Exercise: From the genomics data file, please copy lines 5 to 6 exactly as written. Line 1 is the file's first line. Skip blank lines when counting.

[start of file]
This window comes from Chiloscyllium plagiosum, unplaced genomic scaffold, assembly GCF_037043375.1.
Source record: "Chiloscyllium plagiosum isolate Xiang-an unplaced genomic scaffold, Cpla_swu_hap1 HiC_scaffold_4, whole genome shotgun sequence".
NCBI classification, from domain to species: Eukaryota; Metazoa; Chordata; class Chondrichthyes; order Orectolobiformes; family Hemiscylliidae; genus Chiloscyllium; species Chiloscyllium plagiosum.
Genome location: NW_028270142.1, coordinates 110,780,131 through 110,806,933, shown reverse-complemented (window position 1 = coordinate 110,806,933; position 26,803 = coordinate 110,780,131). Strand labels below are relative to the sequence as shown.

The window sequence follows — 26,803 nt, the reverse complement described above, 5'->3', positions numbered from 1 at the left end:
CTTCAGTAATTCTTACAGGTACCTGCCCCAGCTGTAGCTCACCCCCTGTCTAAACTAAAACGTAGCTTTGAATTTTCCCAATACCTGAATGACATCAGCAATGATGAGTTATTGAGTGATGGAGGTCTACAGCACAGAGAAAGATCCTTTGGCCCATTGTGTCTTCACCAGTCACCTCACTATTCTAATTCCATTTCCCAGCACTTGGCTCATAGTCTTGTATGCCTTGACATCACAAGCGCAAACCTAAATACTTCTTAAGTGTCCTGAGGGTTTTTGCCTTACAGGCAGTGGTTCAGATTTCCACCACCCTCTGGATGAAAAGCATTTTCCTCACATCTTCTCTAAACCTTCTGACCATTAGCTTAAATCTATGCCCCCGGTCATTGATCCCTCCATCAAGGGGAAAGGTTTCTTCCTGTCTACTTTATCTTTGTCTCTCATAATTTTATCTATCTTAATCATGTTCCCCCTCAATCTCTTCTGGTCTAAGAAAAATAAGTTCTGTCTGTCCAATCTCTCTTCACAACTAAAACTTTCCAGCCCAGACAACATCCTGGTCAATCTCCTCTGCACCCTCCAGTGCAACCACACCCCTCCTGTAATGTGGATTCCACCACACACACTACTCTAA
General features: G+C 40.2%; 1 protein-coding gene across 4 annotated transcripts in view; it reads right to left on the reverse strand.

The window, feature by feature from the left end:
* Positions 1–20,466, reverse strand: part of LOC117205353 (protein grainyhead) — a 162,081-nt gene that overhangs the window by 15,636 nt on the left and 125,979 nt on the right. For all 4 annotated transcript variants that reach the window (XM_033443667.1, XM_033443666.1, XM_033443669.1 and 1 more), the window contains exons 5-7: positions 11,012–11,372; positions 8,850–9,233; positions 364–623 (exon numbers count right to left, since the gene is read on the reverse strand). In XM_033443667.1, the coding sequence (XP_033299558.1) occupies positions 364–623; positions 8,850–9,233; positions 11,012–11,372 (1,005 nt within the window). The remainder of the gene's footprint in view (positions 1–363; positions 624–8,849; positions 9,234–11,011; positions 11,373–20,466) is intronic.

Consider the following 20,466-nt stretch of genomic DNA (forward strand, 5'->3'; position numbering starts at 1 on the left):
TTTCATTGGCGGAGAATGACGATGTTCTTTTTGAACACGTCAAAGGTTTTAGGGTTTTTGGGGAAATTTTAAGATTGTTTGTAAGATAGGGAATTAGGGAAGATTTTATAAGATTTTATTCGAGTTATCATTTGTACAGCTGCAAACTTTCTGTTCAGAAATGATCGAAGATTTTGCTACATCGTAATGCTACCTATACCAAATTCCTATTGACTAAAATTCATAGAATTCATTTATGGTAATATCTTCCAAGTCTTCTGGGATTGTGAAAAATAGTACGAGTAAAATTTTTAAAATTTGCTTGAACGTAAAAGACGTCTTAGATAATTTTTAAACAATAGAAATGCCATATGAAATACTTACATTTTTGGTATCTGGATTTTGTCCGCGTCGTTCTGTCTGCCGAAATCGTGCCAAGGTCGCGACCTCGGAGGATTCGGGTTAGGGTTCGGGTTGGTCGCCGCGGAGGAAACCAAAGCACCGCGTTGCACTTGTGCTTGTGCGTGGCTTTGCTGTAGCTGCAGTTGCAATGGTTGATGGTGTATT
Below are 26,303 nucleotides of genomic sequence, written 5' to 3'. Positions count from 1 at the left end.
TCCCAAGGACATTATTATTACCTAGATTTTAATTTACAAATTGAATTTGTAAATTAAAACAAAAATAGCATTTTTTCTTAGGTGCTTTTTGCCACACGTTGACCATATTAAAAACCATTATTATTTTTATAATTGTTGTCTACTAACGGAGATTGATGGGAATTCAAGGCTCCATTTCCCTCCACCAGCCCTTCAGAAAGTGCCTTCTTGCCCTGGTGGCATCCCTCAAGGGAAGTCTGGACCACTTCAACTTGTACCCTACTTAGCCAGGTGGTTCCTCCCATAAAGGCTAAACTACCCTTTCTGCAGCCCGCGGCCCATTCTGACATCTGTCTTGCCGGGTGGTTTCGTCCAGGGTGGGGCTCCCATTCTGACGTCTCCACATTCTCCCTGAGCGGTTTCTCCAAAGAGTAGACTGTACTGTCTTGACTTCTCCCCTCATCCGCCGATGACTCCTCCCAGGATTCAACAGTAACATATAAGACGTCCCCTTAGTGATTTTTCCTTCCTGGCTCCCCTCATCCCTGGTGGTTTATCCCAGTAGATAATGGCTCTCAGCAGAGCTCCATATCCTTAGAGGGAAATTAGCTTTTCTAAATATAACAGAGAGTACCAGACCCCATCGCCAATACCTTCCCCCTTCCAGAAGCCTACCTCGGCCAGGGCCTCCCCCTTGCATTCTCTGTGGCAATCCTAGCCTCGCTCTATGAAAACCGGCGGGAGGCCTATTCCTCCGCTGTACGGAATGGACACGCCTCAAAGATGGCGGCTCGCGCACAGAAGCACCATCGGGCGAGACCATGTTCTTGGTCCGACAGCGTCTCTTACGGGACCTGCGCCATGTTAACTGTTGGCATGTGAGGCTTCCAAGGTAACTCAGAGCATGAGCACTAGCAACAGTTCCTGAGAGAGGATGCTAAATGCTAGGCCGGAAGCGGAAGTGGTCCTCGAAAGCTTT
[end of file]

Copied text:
The window sequence follows — 26,803 nt, the reverse complement described above, 5'->3', positions numbered from 1 at the left end:
CTTCAGTAATTCTTACAGGTACCTGCCCCAGCTGTAGCTCACCCCCTGTCTAAACTAAAACGTAGCTTTGAATTTTCCCAATACCTGAATGACATCAGCAATGATGAGTTATTGAGTGATGGAGGTCTACAGCACAGAGAAAGATCCTTTGGCCCATTGTGTCTTCACCAGTCACCTCACTATTCTAATTCCATTTCCCAGCACTTGGCTCATAGTCTTGTATGCCTTGACATCACAAGCGCAAACCTAAATACTTCTTAAGTGTCCTGAGGGTTTTTGCCTTACAGGCAGTGGTTCAGATTTCCACCACCCTCTGGATGAAAAGCATTTTCCTCACATCTTCTCTAAACCTTCTGACCATTAGCTTAAATCTATGCCCCCGGTCATTGATCCCTCCATCAAGGGGAAAGGTTTCTTCCTGTCTACTTTATCTTTGTCTCTCATAATTTTATCTATCTTAATCATGTTCCCCCTCAATCTCTTCTGGTCTAAGAAAAATAAGTTCTGTCTGTCCAATCTCTCTTCACAACTAAAACTTTCCAGCCCAGACAACATCCTGGTCAATCTCCTCTGCACCCTCCAGTGCAACCACACCCCTCCTGTAATGTGGATTCCACCACACACACTACTCTAA